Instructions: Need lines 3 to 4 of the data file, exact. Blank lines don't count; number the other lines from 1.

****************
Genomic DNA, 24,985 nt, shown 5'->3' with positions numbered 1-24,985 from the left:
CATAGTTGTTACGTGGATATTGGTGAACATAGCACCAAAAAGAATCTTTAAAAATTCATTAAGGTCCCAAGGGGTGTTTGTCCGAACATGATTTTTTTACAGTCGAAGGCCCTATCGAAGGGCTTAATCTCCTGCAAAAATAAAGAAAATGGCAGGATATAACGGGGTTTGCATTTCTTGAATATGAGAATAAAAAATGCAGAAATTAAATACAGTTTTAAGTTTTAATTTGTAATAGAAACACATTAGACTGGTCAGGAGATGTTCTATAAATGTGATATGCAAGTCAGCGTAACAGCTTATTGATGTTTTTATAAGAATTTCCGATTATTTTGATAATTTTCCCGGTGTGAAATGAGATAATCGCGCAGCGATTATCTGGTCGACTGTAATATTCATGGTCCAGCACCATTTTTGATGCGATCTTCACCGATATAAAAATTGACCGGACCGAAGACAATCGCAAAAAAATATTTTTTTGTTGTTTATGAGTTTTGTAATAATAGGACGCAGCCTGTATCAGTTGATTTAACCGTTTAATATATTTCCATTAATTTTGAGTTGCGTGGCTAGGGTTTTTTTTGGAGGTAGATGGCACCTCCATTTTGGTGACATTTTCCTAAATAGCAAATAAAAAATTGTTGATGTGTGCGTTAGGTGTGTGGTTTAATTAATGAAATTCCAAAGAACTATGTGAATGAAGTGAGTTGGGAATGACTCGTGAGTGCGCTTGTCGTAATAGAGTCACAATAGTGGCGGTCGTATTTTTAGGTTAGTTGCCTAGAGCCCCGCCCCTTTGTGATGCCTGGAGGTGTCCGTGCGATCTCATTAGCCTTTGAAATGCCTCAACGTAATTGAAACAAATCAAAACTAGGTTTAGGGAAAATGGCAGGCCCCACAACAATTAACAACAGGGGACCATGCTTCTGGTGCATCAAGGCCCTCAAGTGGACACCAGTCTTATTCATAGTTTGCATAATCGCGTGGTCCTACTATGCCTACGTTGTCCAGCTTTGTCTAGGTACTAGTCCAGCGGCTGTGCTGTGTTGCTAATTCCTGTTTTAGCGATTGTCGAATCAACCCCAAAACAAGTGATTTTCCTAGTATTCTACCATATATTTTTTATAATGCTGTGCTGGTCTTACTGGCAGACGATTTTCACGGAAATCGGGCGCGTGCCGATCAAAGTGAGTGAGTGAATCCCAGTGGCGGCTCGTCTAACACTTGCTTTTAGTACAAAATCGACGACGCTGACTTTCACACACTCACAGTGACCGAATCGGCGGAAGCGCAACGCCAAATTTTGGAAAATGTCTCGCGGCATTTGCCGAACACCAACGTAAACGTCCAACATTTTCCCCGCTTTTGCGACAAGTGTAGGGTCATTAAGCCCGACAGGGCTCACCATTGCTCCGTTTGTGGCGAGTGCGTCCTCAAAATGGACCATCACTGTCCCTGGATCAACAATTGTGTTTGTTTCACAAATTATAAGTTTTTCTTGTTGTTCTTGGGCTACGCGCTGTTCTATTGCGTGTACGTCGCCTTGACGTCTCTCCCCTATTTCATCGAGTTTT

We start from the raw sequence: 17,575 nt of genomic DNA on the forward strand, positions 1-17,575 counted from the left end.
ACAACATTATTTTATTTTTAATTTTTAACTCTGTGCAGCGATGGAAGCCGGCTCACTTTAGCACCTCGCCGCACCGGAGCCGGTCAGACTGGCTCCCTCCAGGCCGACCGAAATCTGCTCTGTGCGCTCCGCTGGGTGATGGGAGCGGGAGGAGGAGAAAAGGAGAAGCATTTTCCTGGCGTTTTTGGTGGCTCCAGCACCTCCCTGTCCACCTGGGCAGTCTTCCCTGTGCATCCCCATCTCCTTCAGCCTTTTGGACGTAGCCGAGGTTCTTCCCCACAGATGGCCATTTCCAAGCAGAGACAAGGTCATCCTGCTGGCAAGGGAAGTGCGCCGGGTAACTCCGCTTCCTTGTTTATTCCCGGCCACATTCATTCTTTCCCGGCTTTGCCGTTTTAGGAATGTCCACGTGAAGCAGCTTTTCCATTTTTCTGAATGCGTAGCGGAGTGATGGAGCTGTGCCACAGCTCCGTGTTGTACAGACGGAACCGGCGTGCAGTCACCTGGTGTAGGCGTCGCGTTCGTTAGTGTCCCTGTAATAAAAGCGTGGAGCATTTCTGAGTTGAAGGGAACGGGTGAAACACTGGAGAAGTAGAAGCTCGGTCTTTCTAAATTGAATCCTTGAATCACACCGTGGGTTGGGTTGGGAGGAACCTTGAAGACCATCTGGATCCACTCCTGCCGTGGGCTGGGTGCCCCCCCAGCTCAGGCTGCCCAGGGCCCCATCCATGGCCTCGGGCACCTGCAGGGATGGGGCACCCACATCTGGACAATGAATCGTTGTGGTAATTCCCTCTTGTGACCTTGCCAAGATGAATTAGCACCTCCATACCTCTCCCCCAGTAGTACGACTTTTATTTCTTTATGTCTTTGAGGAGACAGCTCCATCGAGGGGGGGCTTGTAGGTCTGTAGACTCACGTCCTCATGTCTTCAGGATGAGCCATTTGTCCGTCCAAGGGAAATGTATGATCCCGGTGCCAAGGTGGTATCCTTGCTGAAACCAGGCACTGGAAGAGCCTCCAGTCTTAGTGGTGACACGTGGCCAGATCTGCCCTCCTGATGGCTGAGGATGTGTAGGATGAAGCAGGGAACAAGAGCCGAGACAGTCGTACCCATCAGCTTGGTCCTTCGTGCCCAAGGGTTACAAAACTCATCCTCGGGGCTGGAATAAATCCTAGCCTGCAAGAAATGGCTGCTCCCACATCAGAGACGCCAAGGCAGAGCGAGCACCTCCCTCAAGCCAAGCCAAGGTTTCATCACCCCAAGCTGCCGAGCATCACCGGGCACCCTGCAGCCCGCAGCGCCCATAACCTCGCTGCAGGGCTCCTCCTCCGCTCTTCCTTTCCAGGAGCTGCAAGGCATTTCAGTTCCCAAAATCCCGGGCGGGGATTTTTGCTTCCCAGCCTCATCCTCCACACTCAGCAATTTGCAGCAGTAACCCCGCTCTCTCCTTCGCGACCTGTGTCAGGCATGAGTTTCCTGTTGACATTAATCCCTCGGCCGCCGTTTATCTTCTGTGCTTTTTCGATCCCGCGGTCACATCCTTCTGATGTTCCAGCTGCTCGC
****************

We start from the raw sequence: 17,575 nt of genomic DNA on the forward strand, positions 1-17,575 counted from the left end.
ACAACATTATTTTATTTTTAATTTTTAACTCTGTGCAGCGATGGAAGCCGGCTCACTTTAGCACCTCGCCGCACCGGAGCCGGTCAGACTGGCTCCCTCCAGGCCGACCGAAATCTGCTCTGTGCGCTCCGCTGGGTGATGGGAGCGGGAGGAGGAGAAAAGGAGAAGCATTTTCCTGGCGTTTTTGGTGGCTCCAGCACCTCCCTGTCCACCTGGGCAGTCTTCCCTGTGCATCCCCATCTCCTTCAGCCTTTTGGACGTAGCCGAGGTTCTTCCCCACAGATGGCCATTTCCAAGCAGAGACAAGGTCATCCTGCTGGCAAGGGAAGTGCGCCGGGTAACTCCGCTTCCTTGTTTATTCCCGGCCACATTCATTCTTTCCCGGCTTTGCCGTTTTAGGAATGTCCACGTGAAGCAGCTTTTCCATTTTTCTGAATGCGTAGCGGAGTGATGGAGCTGTGCCACAGCTCCGTGTTGTACAGACGGAACCGGCGTGCAGTCACCTGGTGTAGGCGTCGCGTTCGTTAGTGTCCCTGTAATAAAAGCGTGGAGCATTTCTGAGTTGAAGGGAACGGGTGAAACACTGGAGAAGTAGAAGCTCGGTCTTTCTAAATTGAATCCTTGAATCACACCGTGGGTTGGGTTGGGAGGAACCTTGAAGACCATCTGGATCCACTCCTGCCGTGGGCTGGGTGCCCCCCCAGCTCAGGCTGCCCAGGGCCCCATCCATGGCCTCGGGCACCTGCAGGGATGGGGCACCCACATCTGGACAATGAATCGTTGTGGTAATTCCCTCTTGTGACCTTGCCAAGATGAATTAGCACCTCCATACCTCTCCCCCAGTAGTACGACTTTTATTTCTTTATGTCTTTGAGGAGACAGCTCCATCGAGGGGGGGCTTGTAGGTCTGTAGACTCACGTCCTCATGTCTTCAGGATGAGCCATTTGTCCGTCCAAGGGAAATGTATGATCCCGGTGCCAAGGTGGTATCCTTGCTGAAACCAGGCACTGGAAGAGCCTCCAGTCTTAGTGGTGACACGTGGCCAGATCTGCCCTCCTGATGGCTGAGGATGTGTAGGATGAAGCAGGGAACAAGAGCCGAGACAGTCGTACCCATCAGCTTGGTCCTTCGTGCCCAAGGGTTACAAAACTCATCCTCGGGGCTGGAATAAATCCTAGCCTGCAAGAAATGGCTGCTCCCACATCAGAGACGCCAAGGCAGAGCGAGCACCTCCCTCAAGCCAAGCCAAGGTTTCATCACCCCAAGCTGCCGAGCATCACCGGGCACCCTGCAGCCCGCAGCGCCCATAACCTCGCTGCAGGGCTCCTCCTCCGCTCTTCCTTTCCAGGAGCTGCAAGGCATTTCAGTTCCCAAAATCCCGGGCGGGGATTTTTGCTTCCCAGCCTCATCCTCCACACTCAGCAATTTGCAGCAGTAACCCCGCTCTCTCCTTCGCGACCTGTGTCAGGCATGAGTTTCCTGTTGACATTAATCCCTCGGCCGCCGTTTATCTTCTGTGCTTTTTCGATCCCGCGGTCACATCCTTCTGATGTTCCAGCTGCTCGC